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This series discusses trademark issues that arise in the context of band names.  My previous posts in the series have covered finding a name, registering that name, and avoiding problems when selling so-called “merch” goods, especially clothing, bearing the name.  To close out this series, I’d like to take a few moments to discuss exactly how it is that bands own their names, from a legal perspective.

"Hello and welcome to our partnership meeting! Sing along if you know the words!"

So, you’ve got yourself a band and things are going well.  The band’s name is becoming more and more well known, and the future looks bright.  Bands differ in many ways – they may play different music, using different instruments, in different venues, to different audiences, to different audiences.

Then again, anyone with any experience playing music will tell you that all bands have one thing in common:  they tend to break up, sooner or later.  When that happens, who owns the name?

To answer that question, which is after all a legal conclusion, you have to consider what exactly the band was…  From a legal standpoint, that is.  (And here’s a hint:  it’s even better to think about this issue before your band breaks up…)

Partnership Is the Default Status

The law of Illinois and Indiana, where I am admitted to practice (and also the law of many other states), presumes that when a group of individuals act together for a common purpose and when they share the profits and losses of those actions, they have created what is generally referred to as a “common law partnership.”  This includes people working together as a band since, when you stop to think about it, a band’s activities fit that general definition quite well. 

Without a written agreement to the contrary, the law in most states will assume a number of things about a band’s partnership.  One of those assumptions the law makes is that all members of the partnership have equal ownership of, and an equal right to use, all the assets of the partnership.  In the case of a band, those assets include the band’s name.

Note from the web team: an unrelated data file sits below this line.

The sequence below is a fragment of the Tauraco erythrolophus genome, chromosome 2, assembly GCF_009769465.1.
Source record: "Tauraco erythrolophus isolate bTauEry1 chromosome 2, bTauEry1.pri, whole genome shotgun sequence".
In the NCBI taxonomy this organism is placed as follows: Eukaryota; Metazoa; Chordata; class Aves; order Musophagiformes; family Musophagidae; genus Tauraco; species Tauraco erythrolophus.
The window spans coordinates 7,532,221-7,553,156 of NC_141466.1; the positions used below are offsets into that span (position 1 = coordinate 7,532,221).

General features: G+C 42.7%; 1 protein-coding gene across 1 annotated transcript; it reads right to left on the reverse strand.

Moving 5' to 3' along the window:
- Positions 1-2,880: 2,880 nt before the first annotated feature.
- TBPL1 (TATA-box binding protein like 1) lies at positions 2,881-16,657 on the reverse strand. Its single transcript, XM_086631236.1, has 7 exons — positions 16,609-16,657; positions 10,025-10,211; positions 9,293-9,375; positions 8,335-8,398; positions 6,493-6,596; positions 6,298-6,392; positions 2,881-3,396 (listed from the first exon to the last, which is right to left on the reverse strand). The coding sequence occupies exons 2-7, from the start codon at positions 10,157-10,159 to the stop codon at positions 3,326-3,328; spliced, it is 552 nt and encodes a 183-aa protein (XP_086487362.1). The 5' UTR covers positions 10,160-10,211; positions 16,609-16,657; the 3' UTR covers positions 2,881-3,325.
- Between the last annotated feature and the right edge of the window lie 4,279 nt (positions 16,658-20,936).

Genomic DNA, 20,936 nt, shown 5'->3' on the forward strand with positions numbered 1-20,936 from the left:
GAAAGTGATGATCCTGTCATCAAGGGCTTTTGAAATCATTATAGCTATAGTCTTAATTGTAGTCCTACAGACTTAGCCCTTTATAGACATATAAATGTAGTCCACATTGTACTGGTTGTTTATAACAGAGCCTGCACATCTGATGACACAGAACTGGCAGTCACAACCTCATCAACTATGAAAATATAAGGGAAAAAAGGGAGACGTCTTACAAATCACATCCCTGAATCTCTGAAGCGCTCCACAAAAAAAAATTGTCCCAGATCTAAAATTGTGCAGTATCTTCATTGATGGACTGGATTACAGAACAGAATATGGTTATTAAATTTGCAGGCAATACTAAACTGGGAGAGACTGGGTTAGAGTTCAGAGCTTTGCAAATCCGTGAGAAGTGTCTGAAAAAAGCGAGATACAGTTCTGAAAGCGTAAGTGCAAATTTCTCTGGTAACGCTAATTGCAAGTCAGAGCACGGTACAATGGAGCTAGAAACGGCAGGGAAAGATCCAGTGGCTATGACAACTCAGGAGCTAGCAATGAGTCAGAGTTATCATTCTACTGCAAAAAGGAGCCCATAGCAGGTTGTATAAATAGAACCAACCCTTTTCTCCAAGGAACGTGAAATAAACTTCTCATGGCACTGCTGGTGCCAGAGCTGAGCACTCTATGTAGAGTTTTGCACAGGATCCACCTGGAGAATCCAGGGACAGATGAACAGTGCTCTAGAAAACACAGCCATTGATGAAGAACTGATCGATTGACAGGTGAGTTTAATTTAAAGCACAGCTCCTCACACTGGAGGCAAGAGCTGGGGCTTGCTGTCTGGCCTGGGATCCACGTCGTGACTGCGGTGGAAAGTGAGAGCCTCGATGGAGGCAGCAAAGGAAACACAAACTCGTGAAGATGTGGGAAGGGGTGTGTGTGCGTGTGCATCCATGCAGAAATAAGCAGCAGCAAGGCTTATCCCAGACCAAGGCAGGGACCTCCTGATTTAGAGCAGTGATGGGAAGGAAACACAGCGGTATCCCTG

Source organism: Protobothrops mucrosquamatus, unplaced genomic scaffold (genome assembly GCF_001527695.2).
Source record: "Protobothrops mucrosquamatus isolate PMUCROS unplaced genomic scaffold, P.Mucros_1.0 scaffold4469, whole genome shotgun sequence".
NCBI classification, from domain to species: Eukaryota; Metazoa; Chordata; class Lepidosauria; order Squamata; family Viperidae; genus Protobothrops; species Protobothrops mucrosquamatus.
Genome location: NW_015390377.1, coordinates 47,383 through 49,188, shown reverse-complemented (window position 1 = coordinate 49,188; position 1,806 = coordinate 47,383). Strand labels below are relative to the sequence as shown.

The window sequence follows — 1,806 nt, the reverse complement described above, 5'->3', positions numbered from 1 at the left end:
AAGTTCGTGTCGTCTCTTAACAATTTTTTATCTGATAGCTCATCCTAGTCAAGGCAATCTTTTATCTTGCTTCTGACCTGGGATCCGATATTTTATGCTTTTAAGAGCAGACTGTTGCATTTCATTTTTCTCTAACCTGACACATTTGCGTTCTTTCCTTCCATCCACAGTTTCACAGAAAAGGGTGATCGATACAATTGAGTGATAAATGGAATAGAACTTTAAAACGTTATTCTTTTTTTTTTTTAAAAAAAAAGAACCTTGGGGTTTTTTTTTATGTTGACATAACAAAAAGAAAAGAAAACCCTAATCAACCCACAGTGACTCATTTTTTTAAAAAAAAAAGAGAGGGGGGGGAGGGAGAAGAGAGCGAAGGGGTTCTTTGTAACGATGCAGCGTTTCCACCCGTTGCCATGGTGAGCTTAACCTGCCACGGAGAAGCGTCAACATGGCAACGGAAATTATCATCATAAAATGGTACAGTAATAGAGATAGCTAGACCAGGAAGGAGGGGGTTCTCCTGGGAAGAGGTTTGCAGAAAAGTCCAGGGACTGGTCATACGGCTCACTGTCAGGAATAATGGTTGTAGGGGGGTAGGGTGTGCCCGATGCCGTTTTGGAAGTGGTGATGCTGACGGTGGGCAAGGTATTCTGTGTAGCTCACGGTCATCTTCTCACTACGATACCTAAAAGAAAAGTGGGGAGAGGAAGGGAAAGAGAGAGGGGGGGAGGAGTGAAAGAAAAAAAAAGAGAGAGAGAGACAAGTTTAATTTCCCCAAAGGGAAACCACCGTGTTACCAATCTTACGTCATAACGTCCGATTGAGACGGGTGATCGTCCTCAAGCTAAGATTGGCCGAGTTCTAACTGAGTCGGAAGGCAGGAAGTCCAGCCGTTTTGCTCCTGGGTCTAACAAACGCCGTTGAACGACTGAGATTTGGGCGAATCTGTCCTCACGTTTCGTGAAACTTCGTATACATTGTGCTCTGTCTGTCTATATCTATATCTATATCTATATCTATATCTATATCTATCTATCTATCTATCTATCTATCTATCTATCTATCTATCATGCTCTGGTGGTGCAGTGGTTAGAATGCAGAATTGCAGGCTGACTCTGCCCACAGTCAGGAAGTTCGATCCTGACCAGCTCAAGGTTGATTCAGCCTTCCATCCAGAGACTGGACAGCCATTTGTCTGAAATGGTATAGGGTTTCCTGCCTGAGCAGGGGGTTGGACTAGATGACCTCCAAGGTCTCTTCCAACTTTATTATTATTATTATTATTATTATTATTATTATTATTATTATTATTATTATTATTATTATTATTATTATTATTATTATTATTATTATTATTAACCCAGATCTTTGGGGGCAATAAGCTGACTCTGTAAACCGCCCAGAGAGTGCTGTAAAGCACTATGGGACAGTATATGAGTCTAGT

Problems Under Partnership Law

So under general partnership law, unless there is a written partnership agreement to the contrary, all band members/common law partners would be equal owners of the band name and any associated logos.  In addition, any current or former member would be permitted to use the name.  Because trademark rights are determined by who uses a mark and not who created it, each of the members of the Band would be an equal co-owner of the group name under trademark law.

Given the propensity of musicians to join and quit bands, the prospect of former band members having some ownership interest in the name tends to be a little disturbing to the remaining band members.

Solution:  A Written Partnership Agreement

Obviously, you can own and use a band name trademark as a common law partnership – most bands never even consider the issue, and as a result that’s how they own and use their names.  You can even register the name as a trademark, listing the common law partnership as the entity that owns the mark.  But absent a written partnership agreement to govern ownership of the name in the event a band member/partner leaves or the partnership dissolves (i.e., the band breaks up), figuring out who owns the rights in the name could get very messy. 

Obviously, in the case of most music groups, a written partnership agreement is preferable to general partnership law.  Once a band partnership agreement is created, it can function like a prenuptial agreement and, if need be, help make the break-up process less painful. 

Other Alternatives: LLC or Corporation

It’s also possible to form a limited liability company (also known as an LLC) or a corporation for the band.  These more formal forms of organization may work better for your band, depending on the sophistication of the band’s operations. 

In either event, it’s a good idea to work with an attorney who knows the ins and outs of each form of organization, as it relates to music groups.  As with many areas, spending a little money now on legal assistance may avoid much greater costs and headaches later.

PICTURE COURTESY OF PUBLICDOMAINPICTURES.NET.

Gwen Stefani isn't going to screw up and step on someone's toes in the rag trade. You, on the other hand, might.

In the preceding post in this series, I mentioned some reasons why it’s a good idea to hire an attorney with experience in trademark law to handle the application to register your band name.  There are other reasons why hiring an attorney for this process is a good idea, though.  For instance, your attorney will have the experience to know whether existing trademarks covering peripheral “merch” goods categories are problematic.

What do I mean by that?  Well, when you put your band name/trademark on goods like clothing, you are wading into an industry not directly related to music or entertainment.  The apparel industry has its own brands and, unless you’re Gwen Stefani, as a musician you may be unaware of another identical or highly similar brand name in that industry.